On other agricultural products, the government is undertaking the following to ensure sufficient and affordable supply: opening of Barangay Bagsakan Centers (BBCs) and Programang Gulayan ng Masa implemented by 10,535 households and 5 school divisions.
In promoting energy security, the government has tapped indigenous energy resources with favorable results, like in the Galoc Oil Field in Palawan, which has started producing some 17,000-23,000 barrels of oil per day beginning mid-June 2008; aiming to double indigenous oil production to over 31,000 barrels of oil per day; increase local oil production to 10% of total demand, up from approximately 4% and save the country US$1.4 billion (P59 billion) from oil imports.
From the P4 billion Katas ng VAT program of the government, P1 billion will be allotted for energy security. The government is also promoting the use of Compact Fluorescent Lights (CFL) - with P500 million to be allotted for the promotion of CFL and LED bulbs by DOE.
A shift to alternative fuels and renewable energy is also being promoted, with Panay being a laboratory for renewable energy projects. There is also a move to fast-track implementation of the following indicative power plants in Region 6: 15 MW capacity Biomass Project - Central Azucarera de San Antonio in Passi City (2 MW ready for sale); 1 Biomass project in Talisay, Negros Occidental on the pipeline stage; Bio-ethanol Project in San Carlos, Negros Occidental with 100,000 liters capacity/day (ongoing); 25 MW Capiz Bio-Energy; 14 MW Hydropower Project in Villaciga, Bugasong, Antique; 40 MW Hydropower Project in Timbaban, Madalag, Aklan; 100 MW Coal Fired Power Plant in Concepcion, Iloilo; 164 MW Coal Fired Power Plant in Iloilo City; 40 MW Northern Negros Geothermal Expansion in Mambucal, Negros Occidental; 30 MW San Carlos Wind in Sand Carlos City, Negros Occidental; 20 MW Pandan Wind in Pandan, Antique; 10 MW Caticlan Wind in Caticlan, Malay, Aklan; and 10-20 MW wind power by Trans-Asia in Guimaras.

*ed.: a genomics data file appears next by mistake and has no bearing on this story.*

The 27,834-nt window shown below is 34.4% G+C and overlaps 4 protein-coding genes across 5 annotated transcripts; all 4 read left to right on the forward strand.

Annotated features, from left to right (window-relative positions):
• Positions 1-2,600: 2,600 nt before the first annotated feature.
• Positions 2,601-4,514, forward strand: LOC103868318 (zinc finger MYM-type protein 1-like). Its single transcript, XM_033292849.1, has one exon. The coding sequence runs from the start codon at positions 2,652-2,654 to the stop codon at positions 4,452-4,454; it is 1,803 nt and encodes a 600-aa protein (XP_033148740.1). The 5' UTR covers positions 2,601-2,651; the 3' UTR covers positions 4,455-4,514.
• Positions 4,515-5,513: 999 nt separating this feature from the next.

Another way the government is doing to help the people is the stabilization of prices of commodities through the DTI, DA, DOH and DENR which continuously monitor prices and supply of basic and prime commodities under their jurisdiction as stated in the Price Act (RA 7581).
The government is also providing subsidies to the poorest of the poor through the Tindahan Natin outlets throughout Western Visayas which has a total of 658; and increasing subsidies to the NFA to bring down the cost of rice to P18.24 per kilo. NFA is also buying palay from our farmers at P17/kilo to encourage them to plant more rice.
The government has many other programs to help the people cope with the high prices of food and oil, like the food for school program, Botika ng Barangay, Self-employment Assistance - Kaunlaran, KALAHI-CIDSS, KATAS ng VAT (P4 billion) with P2 B for energy subsidy and P1 B for education through scholarships, and Scholarship programs by CHED.
In the government's implementation of security measures, Administrative Order s. of 2008 "Addressing the Rising Cost of Energy" requires government agencies to adopt energy saving measures: 10% reduction on government fuel consumption; turning-off airconditioners at 4:30 p.m.; replacement of all incandescent bulbs; conversion of 20% of agency vehicles in major cities to liquid petroleum; and installation and/or adoption of other energy saving technology with the help of the DOE and/or DOST.
How can we, as Filipinos, help our country weather the global storm? NEDA has these suggestions: Practice energy conservation at home, in our workplace, and in our community; help stabilize rice and food demand by not stockpiling on supplies and commodities; help monitor and report food hoarding and price manipulation to concerned authorities; avoid unnecessary expenditure and loans; do our part in revenue generation and tax collection by asking for official receipts and reporting tax cheats to the DoF and the Ombudsman; report non-issuance of OR to the BIR through email complaints or email the Revenue Integrity Protection Service of the Department of Finance.
In doing these things, Filipinos will be doing their share to help the government weather the crisis which is not only affecting this country but the rest of the world. (PIA) [top]